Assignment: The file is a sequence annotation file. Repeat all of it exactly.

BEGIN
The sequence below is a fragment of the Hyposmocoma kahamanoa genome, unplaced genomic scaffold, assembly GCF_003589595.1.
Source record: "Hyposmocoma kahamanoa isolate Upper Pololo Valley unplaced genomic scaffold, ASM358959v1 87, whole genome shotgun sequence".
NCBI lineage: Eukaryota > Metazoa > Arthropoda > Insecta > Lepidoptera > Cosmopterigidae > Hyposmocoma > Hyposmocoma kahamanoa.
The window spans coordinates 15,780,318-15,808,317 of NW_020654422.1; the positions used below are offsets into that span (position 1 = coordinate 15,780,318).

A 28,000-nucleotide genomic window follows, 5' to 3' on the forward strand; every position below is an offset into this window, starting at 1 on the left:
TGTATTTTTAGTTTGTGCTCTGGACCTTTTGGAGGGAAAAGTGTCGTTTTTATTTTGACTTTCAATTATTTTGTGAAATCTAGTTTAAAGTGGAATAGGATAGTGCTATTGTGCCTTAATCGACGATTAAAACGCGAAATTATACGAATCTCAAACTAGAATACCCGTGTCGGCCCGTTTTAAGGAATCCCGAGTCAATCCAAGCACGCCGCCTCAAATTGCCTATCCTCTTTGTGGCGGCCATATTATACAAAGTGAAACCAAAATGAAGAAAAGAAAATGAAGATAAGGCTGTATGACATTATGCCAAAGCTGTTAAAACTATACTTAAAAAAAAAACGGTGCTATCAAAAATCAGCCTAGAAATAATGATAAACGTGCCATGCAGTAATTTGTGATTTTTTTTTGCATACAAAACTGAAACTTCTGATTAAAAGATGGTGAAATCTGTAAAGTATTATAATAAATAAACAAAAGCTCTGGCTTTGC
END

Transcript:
The sequence below is a fragment of the Hyposmocoma kahamanoa genome, unplaced genomic scaffold, assembly GCF_003589595.1.
Source record: "Hyposmocoma kahamanoa isolate Upper Pololo Valley unplaced genomic scaffold, ASM358959v1 87, whole genome shotgun sequence".
NCBI lineage: Eukaryota > Metazoa > Arthropoda > Insecta > Lepidoptera > Cosmopterigidae > Hyposmocoma > Hyposmocoma kahamanoa.
The window spans coordinates 15,780,318-15,808,317 of NW_020654422.1; the positions used below are offsets into that span (position 1 = coordinate 15,780,318).

A 28,000-nucleotide genomic window follows, 5' to 3' on the forward strand; every position below is an offset into this window, starting at 1 on the left:
TGTATTTTTAGTTTGTGCTCTGGACCTTTTGGAGGGAAAAGTGTCGTTTTTATTTTGACTTTCAATTATTTTGTGAAATCTAGTTTAAAGTGGAATAGGATAGTGCTATTGTGCCTTAATCGACGATTAAAACGCGAAATTATACGAATCTCAAACTAGAATACCCGTGTCGGCCCGTTTTAAGGAATCCCGAGTCAATCCAAGCACGCCGCCTCAAATTGCCTATCCTCTTTGTGGCGGCCATATTATACAAAGTGAAACCAAAATGAAGAAAAGAAAATGAAGATAAGGCTGTATGACATTATGCCAAAGCTGTTAAAACTATACTTAAAAAAAAAACGGTGCTATCAAAAATCAGCCTAGAAATAATGATAAACGTGCCATGCAGTAATTTGTGATTTTTTTTTGCATACAAAACTGAAACTTCTGATTAAAAGATGGTGAAATCTGTAAAGTATTATAATAAATAAACAAAAGCTCTGGCTTTGC